9 steps to build a killer marketing program: Part 2

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Last Updated October 25, 2023


In part one of this article, we walked you through the basics of marketing (starting with the four P’s), talked through analyzing your current marketing process using a SWOT analysis, helped you set measurable business goals utilizing the SMART method, advised you on how to devise a marketing plan with those goals in mind, and broke down the many communication channels available to you.

With the first five steps under your belt, now we dive into the remaining four steps to get you on your way to a killer marketing program. Read on as we discuss building a solid prospect list and referral base, how to embrace content marketing to engage your target audience, suggested tools for consistent evaluation (and tweaking) of your program, and—most important—staying in touch.

Step 6: Build a solid prospect list and referral base

Another critical aspect of a killer marketing program is a solid prospect list. This should be curated based on your ideal client and can be built in several ways, including:

  • List purchase: Firms can purchase a mailing list from a broker based on specific criteria (e.g., location, industry, organization size, role in the company). There are two downsides you should be aware of. First, purchased lists can be expensive. And second, emailing prospects without their permission is a violation of federal anti-spam laws. Look for a broker who provides lists where users have already opted in if you go this route.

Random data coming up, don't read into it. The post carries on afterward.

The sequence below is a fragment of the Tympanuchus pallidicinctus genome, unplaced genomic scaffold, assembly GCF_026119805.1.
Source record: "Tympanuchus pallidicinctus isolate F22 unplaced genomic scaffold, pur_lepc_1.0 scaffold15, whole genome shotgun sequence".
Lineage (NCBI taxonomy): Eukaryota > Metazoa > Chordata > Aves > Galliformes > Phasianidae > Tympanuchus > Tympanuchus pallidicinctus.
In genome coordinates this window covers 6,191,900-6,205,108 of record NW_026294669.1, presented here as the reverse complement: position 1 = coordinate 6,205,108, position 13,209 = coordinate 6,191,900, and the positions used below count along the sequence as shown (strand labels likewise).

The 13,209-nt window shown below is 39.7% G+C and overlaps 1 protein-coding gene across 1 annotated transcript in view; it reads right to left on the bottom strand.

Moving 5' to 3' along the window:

• Professional associations: Check with local and state chambers of commerce for member directories or with professional associations for lists. Keep in mind that organizations may not provide information to third parties due to privacy policies.
  • Organic list building: Build your list manually by performing simple searches on Google or LinkedIn for businesses within your niche. This method takes longer but produces high-quality leads.
  • Gated content: Grant access to free resource downloads on your website in exchange for names and email addresses. Promote this gated content with links on your social media channels to drive ideal clients to your website.